A solid shore price and a quality catch are expected when the lobster fishing area (LFA) 35 fishery opens on Oct. 14 in the Bay of Fundy.
There’s a lot of anticipation around a really high price,” said Colin Sproul, president of the Bay of Fundy Inshore Fishermen’s Association.
“We’ve seen tonnes of indication there’s an insatiable demand for lobster and snow crab both in China and Asia right now and there’s a big indication that our lobster coming on the market at that time, we can expect a really big price. We also know based on the way the molt was starting to progress when the season ended there’s going to be really good quality lobster this fall so, we’re predicting a nice hard shell, full lobster. I think the quality will be up. We know the price will be up. We’re predicting good things for the fall. Hopefully the catch will be there.”
Landings during the spring season in the LFA 35 fishery, which runs from the last day of February until July 31, were moderate, said Sproul but the shore price was very good, in the $9 to $11/pound range.
“Overall, the catches were moderate, but the price made a big difference. It made a halfway decent season for a lot of people,” said Sproul.
Going into September, shore prices in Prince Edward Island were in the $9.25 to $9.50/pound range, said Lockeport buyer Mike Cotter for canner and market size lobster.
“We’re not getting a big price on the other end for what you pay for them, but they are moving, knock on wood,” said Cotter.
Geoff Irvine, executive director of the Nova Scotia-based Lobster Council of Canada (LCC) said going into the fall “the live lobster market is steady with demand more or less constant in key markets worldwide as vaccines allow restaurants to fully open in Asia and the EU and the summer consumption period continues in North America.”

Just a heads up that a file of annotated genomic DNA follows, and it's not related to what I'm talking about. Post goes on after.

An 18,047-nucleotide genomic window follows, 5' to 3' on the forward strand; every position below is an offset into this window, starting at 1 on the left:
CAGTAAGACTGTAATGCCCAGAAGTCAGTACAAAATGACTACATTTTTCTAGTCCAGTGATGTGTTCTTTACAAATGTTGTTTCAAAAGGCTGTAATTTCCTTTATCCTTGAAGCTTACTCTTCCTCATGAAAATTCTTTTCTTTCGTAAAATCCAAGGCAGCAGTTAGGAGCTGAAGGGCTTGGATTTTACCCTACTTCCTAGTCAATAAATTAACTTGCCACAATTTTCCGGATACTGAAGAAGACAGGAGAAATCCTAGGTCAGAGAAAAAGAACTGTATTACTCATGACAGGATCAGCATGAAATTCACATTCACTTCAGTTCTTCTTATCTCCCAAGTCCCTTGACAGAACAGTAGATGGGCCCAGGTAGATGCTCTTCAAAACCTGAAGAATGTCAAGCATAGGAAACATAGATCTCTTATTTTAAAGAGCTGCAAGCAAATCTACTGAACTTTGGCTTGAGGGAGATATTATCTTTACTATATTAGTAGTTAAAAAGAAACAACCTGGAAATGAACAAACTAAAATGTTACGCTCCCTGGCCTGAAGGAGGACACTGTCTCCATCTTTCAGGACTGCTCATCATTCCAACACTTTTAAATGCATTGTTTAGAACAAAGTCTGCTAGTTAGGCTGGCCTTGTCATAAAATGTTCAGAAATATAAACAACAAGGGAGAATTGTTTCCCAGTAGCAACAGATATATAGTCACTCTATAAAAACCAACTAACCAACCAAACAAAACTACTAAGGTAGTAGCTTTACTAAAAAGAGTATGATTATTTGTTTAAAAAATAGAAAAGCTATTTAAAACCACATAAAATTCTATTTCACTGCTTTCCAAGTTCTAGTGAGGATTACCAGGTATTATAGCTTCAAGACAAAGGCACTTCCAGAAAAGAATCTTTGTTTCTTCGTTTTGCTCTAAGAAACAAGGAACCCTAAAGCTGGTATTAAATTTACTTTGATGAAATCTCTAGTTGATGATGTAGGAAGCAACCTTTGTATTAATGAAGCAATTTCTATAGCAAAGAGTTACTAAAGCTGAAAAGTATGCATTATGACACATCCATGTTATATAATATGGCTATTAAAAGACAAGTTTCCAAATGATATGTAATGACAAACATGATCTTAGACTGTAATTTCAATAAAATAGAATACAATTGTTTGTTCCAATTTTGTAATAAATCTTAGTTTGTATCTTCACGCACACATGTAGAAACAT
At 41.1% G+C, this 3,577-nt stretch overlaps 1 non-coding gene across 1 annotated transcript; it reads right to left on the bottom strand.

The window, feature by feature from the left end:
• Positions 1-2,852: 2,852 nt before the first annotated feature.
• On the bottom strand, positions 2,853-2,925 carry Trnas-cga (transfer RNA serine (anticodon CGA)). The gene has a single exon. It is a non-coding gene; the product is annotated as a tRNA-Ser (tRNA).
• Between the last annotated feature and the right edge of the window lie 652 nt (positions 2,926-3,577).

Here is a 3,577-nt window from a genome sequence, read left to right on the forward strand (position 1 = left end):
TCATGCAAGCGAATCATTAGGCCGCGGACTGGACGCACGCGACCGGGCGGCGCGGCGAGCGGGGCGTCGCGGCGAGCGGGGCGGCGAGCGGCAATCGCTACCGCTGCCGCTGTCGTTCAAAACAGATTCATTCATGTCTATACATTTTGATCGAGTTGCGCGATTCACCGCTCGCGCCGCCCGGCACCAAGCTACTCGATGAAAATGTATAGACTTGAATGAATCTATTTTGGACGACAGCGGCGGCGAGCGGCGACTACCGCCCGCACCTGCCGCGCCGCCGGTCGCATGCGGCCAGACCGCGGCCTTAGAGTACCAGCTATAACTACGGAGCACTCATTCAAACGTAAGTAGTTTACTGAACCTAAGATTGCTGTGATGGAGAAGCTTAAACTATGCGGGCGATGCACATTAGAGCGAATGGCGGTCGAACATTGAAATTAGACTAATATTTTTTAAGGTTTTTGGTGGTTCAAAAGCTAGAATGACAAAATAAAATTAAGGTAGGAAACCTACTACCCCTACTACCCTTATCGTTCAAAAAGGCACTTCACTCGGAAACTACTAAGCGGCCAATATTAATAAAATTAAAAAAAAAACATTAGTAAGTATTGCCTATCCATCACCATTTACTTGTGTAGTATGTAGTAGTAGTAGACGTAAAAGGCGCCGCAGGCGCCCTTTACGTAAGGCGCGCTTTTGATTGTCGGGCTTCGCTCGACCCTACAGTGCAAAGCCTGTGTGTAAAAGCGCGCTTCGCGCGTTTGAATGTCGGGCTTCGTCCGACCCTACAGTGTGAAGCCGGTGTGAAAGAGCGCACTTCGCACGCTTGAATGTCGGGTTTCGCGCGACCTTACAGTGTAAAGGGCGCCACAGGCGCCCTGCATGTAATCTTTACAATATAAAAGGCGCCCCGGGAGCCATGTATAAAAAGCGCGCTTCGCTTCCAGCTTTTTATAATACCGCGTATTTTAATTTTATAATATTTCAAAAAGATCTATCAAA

The market for processed lobster products (whole cooked/raw, tails and lobster meat) remains strong and seems to have hit a plateau after months of increases, said Irvine.
“Processors in all provinces are actively buying from the summer/fall season in LFA 25 and from Maine. They have also just been granted a three-month extension for their temporary foreign workers which is very important given the labour challenges in Canada, especially during the pandemic period. Demand is being driven by foodservice “snapback” in the U.S.A., European Union and Asia and continued strong retail demand.”
Irvine said there is concern “about the ongoing fourth wave of the pandemic and how that could impact demand this fall and into the winter.”
Meanwhile the LCC is implementing the second year of its marketing strategy with activities focused on social media in Canada (Instagram — LobsterCouncilofCanada) and the U.S., a new website in the European Union translated into French and Spanish, trade focused promotional articles and news stories in China and a Chef Ambassador program, said Irvine.
“We are also working with the provincial and the federal governments on two major projects to promote seafood from Canada (www.seafoodfromcanada.ca) in the Middle East and Asia. We are a major partner for the annual Global Gourmet Chef par excellence Culinary Competition in Shanghai, China in October where top chefs will use six Atlantic Canadian seafood species in the competition (lobster, snow crab, shell-on shrimp, redfish, mussels and salmon).”
Irvine said the LCC will be organizing another round of virtual business to business meetings via Zoom between Canadian exporters and importers in the United Arab Emirates, Taiwan and South Korea along with a Chef Demonstration at the World Expo in Dubai in February 2022.
The LFA 35 commercial fall fishery runs until Dec. 31.